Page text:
Poverty (Bradford)

Part of the debate – in the House of Commons at 1:01 pm on 18th December 1987.

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Photo of Mr Max Madden Mr Max Madden , Bradford West 1:01 pm, 18th December 1987

By any yardstick, Bradford is revealed as a city of past prosperity and present poverty. Deprivation and disadvantage are acute and, in many ways, are becoming more serious. Any reduction in unemployment is always welcome. However, in Bradford unemployment represents a deep social and economic scar. Men and women who want to work and know that they could help in doing the important work that needs to be done in Bradford are denied their right to work. There are more than 25,000 men and women without work. That represents 12 in every 100 people of working age. A total of 21 in every 100 16 to 19-year-olds —nearly 4,000 of our youngsters—are unemployed.

In Bradford, West, my constituency, unemployment is the highest in the city, at nearly 17 per cent. In University ward, also part of my constituency, unemployment rises to 29 per cent. and youth unemployment soars to 70 per cent. That is undoubtedly a reflection of the many difficulties that black and Asian youngsters have in securing employment.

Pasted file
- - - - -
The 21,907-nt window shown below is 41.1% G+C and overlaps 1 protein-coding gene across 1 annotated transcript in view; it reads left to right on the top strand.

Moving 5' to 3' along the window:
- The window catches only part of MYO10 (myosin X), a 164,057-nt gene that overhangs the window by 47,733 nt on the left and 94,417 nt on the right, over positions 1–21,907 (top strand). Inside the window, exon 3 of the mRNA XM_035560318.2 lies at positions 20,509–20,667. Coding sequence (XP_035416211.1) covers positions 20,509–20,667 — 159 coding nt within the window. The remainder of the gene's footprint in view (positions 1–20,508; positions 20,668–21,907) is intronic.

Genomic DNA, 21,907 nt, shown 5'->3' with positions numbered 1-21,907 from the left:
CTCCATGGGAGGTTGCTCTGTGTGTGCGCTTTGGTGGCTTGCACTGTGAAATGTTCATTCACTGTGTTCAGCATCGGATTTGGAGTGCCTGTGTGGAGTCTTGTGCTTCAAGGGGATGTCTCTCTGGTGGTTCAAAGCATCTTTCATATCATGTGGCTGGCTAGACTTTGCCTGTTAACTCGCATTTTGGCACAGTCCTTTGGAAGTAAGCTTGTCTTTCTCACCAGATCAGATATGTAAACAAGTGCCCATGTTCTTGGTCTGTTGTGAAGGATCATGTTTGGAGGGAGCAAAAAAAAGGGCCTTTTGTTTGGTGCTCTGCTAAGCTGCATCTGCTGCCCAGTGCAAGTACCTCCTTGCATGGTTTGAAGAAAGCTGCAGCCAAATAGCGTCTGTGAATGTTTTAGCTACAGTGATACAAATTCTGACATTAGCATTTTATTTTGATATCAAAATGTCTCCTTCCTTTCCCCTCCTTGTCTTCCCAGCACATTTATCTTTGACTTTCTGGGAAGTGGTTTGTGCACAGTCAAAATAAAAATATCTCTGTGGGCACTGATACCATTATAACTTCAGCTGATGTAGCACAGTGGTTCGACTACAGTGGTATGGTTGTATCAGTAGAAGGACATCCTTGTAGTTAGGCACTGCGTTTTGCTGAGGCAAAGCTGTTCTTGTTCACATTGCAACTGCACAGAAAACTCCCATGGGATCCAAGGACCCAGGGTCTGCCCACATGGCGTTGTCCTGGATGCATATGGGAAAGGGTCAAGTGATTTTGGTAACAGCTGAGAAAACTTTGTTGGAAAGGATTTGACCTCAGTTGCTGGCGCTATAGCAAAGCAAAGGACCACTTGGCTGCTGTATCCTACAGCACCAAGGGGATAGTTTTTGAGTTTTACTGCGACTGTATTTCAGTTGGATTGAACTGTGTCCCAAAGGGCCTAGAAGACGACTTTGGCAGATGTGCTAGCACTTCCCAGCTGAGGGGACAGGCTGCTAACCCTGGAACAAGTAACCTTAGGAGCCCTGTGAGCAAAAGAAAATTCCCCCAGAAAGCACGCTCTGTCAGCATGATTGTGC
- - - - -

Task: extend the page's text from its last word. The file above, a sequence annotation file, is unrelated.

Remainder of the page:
Bradford council has published an important review of the link between poverty, health and disadvantage. An earlier report said: Poverty is no longer confined to individuals and small pockets in the district. It is affecting whole communities, and affecting them selectively … Parts of the District are becoming virtually 'poverty zones' with few working people, low incomes and many dependants while other parts are remaining relatively prosperous. Many people are existing in unrelieved, grinding poverty. They now represent a sullen and hostile subculture that is largely becoming alienated from the rest of the community. Bradford is facing a housing crisis. The city's director of housing in a letter to me this month commented on the Government's latest housing proposals. He said: I am deeply concerned at the possible implications for housing in Bradford. There are some 2,700 houses in multiple occupation —homes for 20,000 people. Most are in disrepair and lack fire safety measures and amenities and most do not have planning approval. There are 7,600 people on the council waiting list and since 1968 some 8,000 council homes have been sold. Some 33,000 homes are defective. Bradford has the highest rate of overcrowding in west Yorkshire and there are more than 1,500 homeless people. There are nearly 34,000 housing benefit claimants in the private sector and 25,700 in the public sector, which represents about one third of all households in the city. In a report to the council last month, the director of housing said: Our problems have been and will continue to be depressed incomes and depressed house prices arising from the depressed economy. Some 118 schools were built before 1914, which represents 40 per cent. of all schools in the city. In almost half of the district's schools, 30 per cent. of the pupils are entitled to free school meals. In 23 schools more than 60 per cent. of their pupils take free school meals. The council estimates that next April 6,000 children in the city will lose the discretionary free school meal that they have hitherto been taking.